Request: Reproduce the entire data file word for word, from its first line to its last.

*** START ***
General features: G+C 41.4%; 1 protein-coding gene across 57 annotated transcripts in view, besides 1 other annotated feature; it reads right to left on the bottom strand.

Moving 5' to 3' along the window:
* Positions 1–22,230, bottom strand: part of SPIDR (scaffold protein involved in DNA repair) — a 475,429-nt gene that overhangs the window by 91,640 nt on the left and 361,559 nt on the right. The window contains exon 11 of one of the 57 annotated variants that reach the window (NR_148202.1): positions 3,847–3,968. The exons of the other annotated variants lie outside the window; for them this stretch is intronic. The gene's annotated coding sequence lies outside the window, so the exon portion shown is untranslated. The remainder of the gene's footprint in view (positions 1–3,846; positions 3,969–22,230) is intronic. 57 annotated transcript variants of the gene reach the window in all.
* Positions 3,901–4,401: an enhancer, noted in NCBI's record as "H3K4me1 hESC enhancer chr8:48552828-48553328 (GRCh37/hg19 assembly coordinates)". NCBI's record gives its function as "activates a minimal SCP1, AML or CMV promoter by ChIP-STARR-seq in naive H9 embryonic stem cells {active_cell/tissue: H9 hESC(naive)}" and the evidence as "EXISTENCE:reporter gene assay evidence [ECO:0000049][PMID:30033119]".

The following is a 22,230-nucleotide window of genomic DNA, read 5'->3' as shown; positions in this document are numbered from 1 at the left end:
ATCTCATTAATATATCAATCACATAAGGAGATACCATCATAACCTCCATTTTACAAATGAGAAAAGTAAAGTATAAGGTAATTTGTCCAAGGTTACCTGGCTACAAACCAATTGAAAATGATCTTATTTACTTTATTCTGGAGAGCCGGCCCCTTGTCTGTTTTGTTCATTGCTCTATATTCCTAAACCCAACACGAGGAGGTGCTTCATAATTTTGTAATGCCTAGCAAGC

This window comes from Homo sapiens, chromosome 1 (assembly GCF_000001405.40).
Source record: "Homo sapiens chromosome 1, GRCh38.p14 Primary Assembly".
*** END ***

General features: G+C 41.4%; 1 protein-coding gene across 57 annotated transcripts in view, besides 1 other annotated feature; it reads right to left on the bottom strand.

Moving 5' to 3' along the window:
* Positions 1–22,230, bottom strand: part of SPIDR (scaffold protein involved in DNA repair) — a 475,429-nt gene that overhangs the window by 91,640 nt on the left and 361,559 nt on the right. The window contains exon 11 of one of the 57 annotated variants that reach the window (NR_148202.1): positions 3,847–3,968. The exons of the other annotated variants lie outside the window; for them this stretch is intronic. The gene's annotated coding sequence lies outside the window, so the exon portion shown is untranslated. The remainder of the gene's footprint in view (positions 1–3,846; positions 3,969–22,230) is intronic. 57 annotated transcript variants of the gene reach the window in all.
* Positions 3,901–4,401: an enhancer, noted in NCBI's record as "H3K4me1 hESC enhancer chr8:48552828-48553328 (GRCh37/hg19 assembly coordinates)". NCBI's record gives its function as "activates a minimal SCP1, AML or CMV promoter by ChIP-STARR-seq in naive H9 embryonic stem cells {active_cell/tissue: H9 hESC(naive)}" and the evidence as "EXISTENCE:reporter gene assay evidence [ECO:0000049][PMID:30033119]".

The following is a 22,230-nucleotide window of genomic DNA, read 5'->3' as shown; positions in this document are numbered from 1 at the left end:
ATCTCATTAATATATCAATCACATAAGGAGATACCATCATAACCTCCATTTTACAAATGAGAAAAGTAAAGTATAAGGTAATTTGTCCAAGGTTACCTGGCTACAAACCAATTGAAAATGATCTTATTTACTTTATTCTGGAGAGCCGGCCCCTTGTCTGTTTTGTTCATTGCTCTATATTCCTAAACCCAACACGAGGAGGTGCTTCATAATTTTGTAATGCCTAGCAAGC

This window comes from Homo sapiens, chromosome 1 (assembly GCF_000001405.40).
Source record: "Homo sapiens chromosome 1, GRCh38.p14 Primary Assembly".